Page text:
Caitlin Rose not only succeeds in circumnavigating the famously ‘difficult’ second album but records a real triumph with ‘The Stand-In’
Thankfully, Caitlin Rose requires no such perspective. Rose circumnavigates her sophomore release with the ease of a driver pulling out into an empty junction, with nothing to hold her back.
Opening with No-One To Call, The Stand-In immediately forecasts a harder, rockier edge than its predecessor Own Side Now, an album that excelled in neo-country indie-folk noir. It’s one highlight among highlights, a lazy, drawling slice of country fried indie-folk. As with her first record, Rose’s voice is velvety and glycerine, its composure disarming. It’s a voice that’s happy to dive headfirst into the troubled waters that inspires the words to creep out of it. This seamlessly leads into the excellent I Was Cruel before Waitin’ is pulled out, a truly excellent track that sees Rose using her guitar strings to knit together the pieces of a broken heart.
“more assured, more accessible and more confident”
Further highlights of the highlights are Everywhere I Go, with its OK Computer-esque atmospherics, When I’m Gone, which has a melody reminiscent of Simon and Garfunkel and the excellent country-noir closer Old Numbers, a song, like the album’s cover image, that positively drips 1950s Americana.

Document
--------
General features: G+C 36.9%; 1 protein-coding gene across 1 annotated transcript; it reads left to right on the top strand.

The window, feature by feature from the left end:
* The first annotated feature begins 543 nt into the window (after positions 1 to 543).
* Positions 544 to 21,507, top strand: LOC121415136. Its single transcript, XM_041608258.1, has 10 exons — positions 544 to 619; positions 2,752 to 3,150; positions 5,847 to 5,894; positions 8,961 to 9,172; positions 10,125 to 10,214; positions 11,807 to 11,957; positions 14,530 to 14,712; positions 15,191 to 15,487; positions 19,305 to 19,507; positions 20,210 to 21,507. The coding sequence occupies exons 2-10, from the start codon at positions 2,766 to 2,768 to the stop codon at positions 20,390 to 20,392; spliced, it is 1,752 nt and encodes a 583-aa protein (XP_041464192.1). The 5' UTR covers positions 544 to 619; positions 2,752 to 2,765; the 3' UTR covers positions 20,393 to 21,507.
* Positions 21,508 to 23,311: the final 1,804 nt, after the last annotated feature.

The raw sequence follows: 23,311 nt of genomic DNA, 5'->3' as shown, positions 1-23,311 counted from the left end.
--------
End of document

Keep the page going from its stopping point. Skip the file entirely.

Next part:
At this point, you’re struck by the sheer composure of The Stand-In. It’s more assured, more accessible and more confident than Own Side Now and even manages to sound warmer, with superior production only heightening its impact. Comparisons to Bonnie Raitt and Gram Parsons are well justified and you wonder how long it will be until artists are being compared to Rose. In short, it’s everything an artist could hope for from a second album.
If The Stand-In is Rose’s answer to the question ‘What to do?’ that is posed to every returning artist then frankly, I can’t wait to hear what the answer is to the problem of the meandering third album.
Verdict: Everything an artist could hope for in a second record